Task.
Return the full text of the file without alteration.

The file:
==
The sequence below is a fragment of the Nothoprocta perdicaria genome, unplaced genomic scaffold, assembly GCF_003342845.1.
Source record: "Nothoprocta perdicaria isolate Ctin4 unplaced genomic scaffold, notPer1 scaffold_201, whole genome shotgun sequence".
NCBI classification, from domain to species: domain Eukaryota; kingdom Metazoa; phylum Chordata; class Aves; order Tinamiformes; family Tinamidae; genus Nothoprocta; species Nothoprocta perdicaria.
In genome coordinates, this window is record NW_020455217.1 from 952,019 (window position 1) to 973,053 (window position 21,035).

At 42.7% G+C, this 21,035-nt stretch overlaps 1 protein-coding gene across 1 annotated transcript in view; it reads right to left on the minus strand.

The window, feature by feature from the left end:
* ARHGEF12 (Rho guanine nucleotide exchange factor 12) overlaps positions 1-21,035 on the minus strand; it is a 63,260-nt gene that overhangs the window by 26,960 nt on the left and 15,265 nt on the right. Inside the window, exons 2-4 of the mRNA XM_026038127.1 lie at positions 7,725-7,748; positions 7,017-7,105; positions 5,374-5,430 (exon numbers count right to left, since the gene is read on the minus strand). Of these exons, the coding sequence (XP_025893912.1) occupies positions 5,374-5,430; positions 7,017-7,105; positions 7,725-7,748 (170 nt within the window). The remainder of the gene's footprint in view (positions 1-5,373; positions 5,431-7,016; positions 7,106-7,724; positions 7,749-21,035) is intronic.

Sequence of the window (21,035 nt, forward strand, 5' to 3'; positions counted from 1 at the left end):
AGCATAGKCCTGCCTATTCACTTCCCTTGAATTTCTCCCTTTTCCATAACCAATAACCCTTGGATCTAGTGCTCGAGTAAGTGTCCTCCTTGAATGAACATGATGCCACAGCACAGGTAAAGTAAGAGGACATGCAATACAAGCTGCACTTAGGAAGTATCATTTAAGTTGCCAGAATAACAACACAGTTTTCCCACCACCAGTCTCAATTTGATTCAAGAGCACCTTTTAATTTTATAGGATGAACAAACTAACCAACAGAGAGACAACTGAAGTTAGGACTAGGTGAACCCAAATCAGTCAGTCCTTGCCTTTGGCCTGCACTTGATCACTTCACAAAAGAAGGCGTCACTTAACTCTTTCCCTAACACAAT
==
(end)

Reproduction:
The sequence below is a fragment of the Nothoprocta perdicaria genome, unplaced genomic scaffold, assembly GCF_003342845.1.
Source record: "Nothoprocta perdicaria isolate Ctin4 unplaced genomic scaffold, notPer1 scaffold_201, whole genome shotgun sequence".
NCBI classification, from domain to species: domain Eukaryota; kingdom Metazoa; phylum Chordata; class Aves; order Tinamiformes; family Tinamidae; genus Nothoprocta; species Nothoprocta perdicaria.
In genome coordinates, this window is record NW_020455217.1 from 952,019 (window position 1) to 973,053 (window position 21,035).

At 42.7% G+C, this 21,035-nt stretch overlaps 1 protein-coding gene across 1 annotated transcript in view; it reads right to left on the minus strand.

The window, feature by feature from the left end:
* ARHGEF12 (Rho guanine nucleotide exchange factor 12) overlaps positions 1-21,035 on the minus strand; it is a 63,260-nt gene that overhangs the window by 26,960 nt on the left and 15,265 nt on the right. Inside the window, exons 2-4 of the mRNA XM_026038127.1 lie at positions 7,725-7,748; positions 7,017-7,105; positions 5,374-5,430 (exon numbers count right to left, since the gene is read on the minus strand). Of these exons, the coding sequence (XP_025893912.1) occupies positions 5,374-5,430; positions 7,017-7,105; positions 7,725-7,748 (170 nt within the window). The remainder of the gene's footprint in view (positions 1-5,373; positions 5,431-7,016; positions 7,106-7,724; positions 7,749-21,035) is intronic.

Sequence of the window (21,035 nt, forward strand, 5' to 3'; positions counted from 1 at the left end):
AGCATAGKCCTGCCTATTCACTTCCCTTGAATTTCTCCCTTTTCCATAACCAATAACCCTTGGATCTAGTGCTCGAGTAAGTGTCCTCCTTGAATGAACATGATGCCACAGCACAGGTAAAGTAAGAGGACATGCAATACAAGCTGCACTTAGGAAGTATCATTTAAGTTGCCAGAATAACAACACAGTTTTCCCACCACCAGTCTCAATTTGATTCAAGAGCACCTTTTAATTTTATAGGATGAACAAACTAACCAACAGAGAGACAACTGAAGTTAGGACTAGGTGAACCCAAATCAGTCAGTCCTTGCCTTTGGCCTGCACTTGATCACTTCACAAAAGAAGGCGTCACTTAACTCTTTCCCTAACACAAT